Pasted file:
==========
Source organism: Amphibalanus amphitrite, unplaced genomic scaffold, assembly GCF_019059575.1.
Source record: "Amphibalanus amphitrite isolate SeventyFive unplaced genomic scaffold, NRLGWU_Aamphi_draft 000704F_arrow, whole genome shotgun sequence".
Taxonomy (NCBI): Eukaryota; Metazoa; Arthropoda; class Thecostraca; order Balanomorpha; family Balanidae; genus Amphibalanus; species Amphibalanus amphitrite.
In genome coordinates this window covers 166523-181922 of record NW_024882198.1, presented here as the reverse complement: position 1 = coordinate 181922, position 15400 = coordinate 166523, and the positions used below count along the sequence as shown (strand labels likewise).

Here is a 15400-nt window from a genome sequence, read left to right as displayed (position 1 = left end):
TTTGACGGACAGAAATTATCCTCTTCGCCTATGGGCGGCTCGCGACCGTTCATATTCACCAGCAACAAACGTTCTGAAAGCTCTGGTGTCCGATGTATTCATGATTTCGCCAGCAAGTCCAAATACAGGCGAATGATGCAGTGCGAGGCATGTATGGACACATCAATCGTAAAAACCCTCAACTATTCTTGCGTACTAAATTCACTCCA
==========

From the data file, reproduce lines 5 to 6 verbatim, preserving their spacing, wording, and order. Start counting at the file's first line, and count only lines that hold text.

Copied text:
Here is a 15400-nt window from a genome sequence, read left to right as displayed (position 1 = left end):
TTTGACGGACAGAAATTATCCTCTTCGCCTATGGGCGGCTCGCGACCGTTCATATTCACCAGCAACAAACGTTCTGAAAGCTCTGGTGTCCGATGTATTCATGATTTCGCCAGCAAGTCCAAATACAGGCGAATGATGCAGTGCGAGGCATGTATGGACACATCAATCGTAAAAACCCTCAACTATTCTTGCGTACTAAATTCACTCCA